The Case for a Facility Dog Program

At the National District Attorneys Association (NDAA) Victims Committee meeting in November 2011, I attended a fascinating presentation by Courthouse Dogs on the use of facility dogs in the courtroom. I had never heard of using a dog to calm victims and witnesses.

As I listened to the presentation, I thought about how having a facility dog in my office would improve not only the experience of victims and witnesses, but our success in trials as well. We decided to apply for our own facility dog.

While the application was pending, we researched case law to guide our facility dog program and determine the level of support for the use of dogs in the courtroom

I learned that courthouse dogs are used around the country to support victims of crime both in and out of court. These specially-trained dogs assist witnesses who may be frightened or nervous about talking about the crime or testifying in court. According to the Courthouse Dogs Foundation’s website, there are 49 courthouse dogs in 21 states. In some states, county or district prosecutor’s offices use these courthouse dogs to provide emotional support to victims and witnesses.

In the handful of court rulings regarding the use of facility dogs, courts have held that there is no prejudice in allowing a facility dog to accompany a child to court or even sit with the child while he or she testifies. The key to court support appears to be ensuring that the trial court judge instructs the jury to disregard the dog’s presence and not allow themselves to feel increased sympathy for the victim because of the dog.

 

In Summit County, the judges have reacted favorably to our facility dog program thus far. We anticipate adding Ohio to the growing number of states that support the use of facility dogs in the courtroom.

Canine Companions for Independence provided us with our facility dog Avery free of charge in mid-August. Since joining our staff, Avery has met with numerous adults and children. All of them say how much better they feel when Avery puts his head on their laps or curls up on an oversized chair with them. They even excitedly ask when they can come back to see Avery.

Avery’s first trial was in January against a defendant accused of violently raping two young girls. The girls, now seven and 10, are terrified of this man. They were somber and scared as they sat in our reception area prior to their first meeting with the prosecutors assigned to the case. The prosecutors brought Avery into the reception area to see the girls, who were immediately excited to meet the dog they had seen on the news.

The girls played with Avery while the prosecutors discussed the case with their guardian. The prosecutors believe that the girls warmed up quickly because of Avery. At that meeting and every meeting thereafter, the girls always asked if Avery would be able to sit with them while they faced their rapist. Although they were visibly distraught with the mere idea of sitting in the same room as that man, they seemed calmer knowing Avery would be with them.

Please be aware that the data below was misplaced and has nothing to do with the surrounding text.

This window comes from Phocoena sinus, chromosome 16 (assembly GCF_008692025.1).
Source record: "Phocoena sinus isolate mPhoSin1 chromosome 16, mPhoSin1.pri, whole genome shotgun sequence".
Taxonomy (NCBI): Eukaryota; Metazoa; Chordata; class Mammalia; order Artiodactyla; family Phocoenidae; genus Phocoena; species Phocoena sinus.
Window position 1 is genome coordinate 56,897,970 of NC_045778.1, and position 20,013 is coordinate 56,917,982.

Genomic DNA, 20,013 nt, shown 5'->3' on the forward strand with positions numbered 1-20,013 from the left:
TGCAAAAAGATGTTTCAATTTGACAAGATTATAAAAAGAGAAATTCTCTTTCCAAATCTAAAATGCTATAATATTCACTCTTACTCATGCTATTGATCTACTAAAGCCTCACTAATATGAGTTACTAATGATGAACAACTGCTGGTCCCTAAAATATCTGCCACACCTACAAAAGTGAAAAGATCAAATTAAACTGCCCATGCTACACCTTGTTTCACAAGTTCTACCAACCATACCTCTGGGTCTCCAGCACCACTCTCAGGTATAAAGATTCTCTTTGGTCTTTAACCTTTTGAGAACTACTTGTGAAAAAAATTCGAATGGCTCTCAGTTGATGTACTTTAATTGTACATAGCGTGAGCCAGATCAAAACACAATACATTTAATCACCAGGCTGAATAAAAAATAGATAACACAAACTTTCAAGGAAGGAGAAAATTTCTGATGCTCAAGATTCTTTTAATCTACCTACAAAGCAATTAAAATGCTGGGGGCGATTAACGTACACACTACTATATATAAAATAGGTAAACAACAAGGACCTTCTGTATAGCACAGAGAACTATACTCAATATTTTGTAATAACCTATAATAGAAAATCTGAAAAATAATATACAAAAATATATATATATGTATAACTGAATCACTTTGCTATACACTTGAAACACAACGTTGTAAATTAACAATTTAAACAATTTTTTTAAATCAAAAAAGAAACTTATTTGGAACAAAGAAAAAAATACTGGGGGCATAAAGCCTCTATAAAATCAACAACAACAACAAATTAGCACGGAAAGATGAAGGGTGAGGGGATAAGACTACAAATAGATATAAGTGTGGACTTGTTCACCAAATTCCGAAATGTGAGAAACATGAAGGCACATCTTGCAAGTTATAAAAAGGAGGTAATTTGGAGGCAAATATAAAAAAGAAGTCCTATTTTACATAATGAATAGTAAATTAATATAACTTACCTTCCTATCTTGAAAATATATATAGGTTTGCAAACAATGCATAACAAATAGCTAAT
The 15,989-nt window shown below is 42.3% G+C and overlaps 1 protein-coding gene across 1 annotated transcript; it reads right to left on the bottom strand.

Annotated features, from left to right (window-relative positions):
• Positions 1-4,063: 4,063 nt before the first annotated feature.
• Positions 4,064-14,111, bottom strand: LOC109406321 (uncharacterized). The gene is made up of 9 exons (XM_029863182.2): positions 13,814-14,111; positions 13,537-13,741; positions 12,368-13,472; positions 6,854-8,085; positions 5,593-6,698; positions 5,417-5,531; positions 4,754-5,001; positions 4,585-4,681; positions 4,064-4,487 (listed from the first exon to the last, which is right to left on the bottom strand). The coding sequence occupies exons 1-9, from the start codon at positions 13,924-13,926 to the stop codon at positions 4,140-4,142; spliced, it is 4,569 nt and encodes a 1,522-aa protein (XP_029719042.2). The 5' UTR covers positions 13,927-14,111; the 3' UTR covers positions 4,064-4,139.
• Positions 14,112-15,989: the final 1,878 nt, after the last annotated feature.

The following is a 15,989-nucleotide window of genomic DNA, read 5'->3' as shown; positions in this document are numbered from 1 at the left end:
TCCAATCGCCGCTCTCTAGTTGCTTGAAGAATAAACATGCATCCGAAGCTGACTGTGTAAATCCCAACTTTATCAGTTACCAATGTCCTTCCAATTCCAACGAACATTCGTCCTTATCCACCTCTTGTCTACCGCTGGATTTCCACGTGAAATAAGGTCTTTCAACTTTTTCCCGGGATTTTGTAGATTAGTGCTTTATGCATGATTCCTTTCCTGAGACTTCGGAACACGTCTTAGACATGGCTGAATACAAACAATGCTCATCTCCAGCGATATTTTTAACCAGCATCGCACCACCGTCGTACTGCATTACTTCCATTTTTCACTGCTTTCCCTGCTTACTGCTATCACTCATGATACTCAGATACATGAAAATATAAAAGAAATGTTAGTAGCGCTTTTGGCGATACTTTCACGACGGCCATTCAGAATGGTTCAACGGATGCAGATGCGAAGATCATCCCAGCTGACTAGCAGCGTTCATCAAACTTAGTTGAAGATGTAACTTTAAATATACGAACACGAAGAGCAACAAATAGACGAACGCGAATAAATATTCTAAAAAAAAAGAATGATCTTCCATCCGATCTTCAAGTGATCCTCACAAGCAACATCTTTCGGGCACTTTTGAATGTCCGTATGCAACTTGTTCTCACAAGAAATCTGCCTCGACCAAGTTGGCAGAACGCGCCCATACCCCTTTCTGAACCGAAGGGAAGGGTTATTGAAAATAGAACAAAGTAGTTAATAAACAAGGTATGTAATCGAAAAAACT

Avery sat at the girls’ feet as they testified. Although clearly nervous and upset, the girls were able to truthfully and convincingly explain what happened to them and respond to questions. Were it not for Avery, the prosecutors say they would have had serious concerns about the girls being able to testify.

On a more personal note, Avery has had an unintended but positive impact on my employees. No matter how much you try, sometimes you can’t help but take to heart the injustice we see on a daily basis. Witnessing firsthand the violence and cruelty humans are capable of inflicting on one another eventually takes an emotional toll.

When child victims play with Avery, they are able to momentarily escape their trauma. Seeing children who have been through indescribable experiences smiling and laughing and acting like normal kids, when they were shaking and unable to meet your eyes just moments before, makes it a little easier to keep dealing with the horrible things we see every day.

Whether providing support to victims in prosecutor meetings or during trial, I believe a facility dog can help to reduce secondary victimization and improve case outcomes. I expect to continue to see positive results from our facility dog program, especially as Avery’s presence in the courtroom becomes more routine than novelty.

Sherri Bevan Walsh
Summit County Prosecuting Attorney

Criminal justice, GAINS, Trauma    

The views expressed by the blog post author are their own and do not necessarily represent the official views of Policy Research Associates, Inc.

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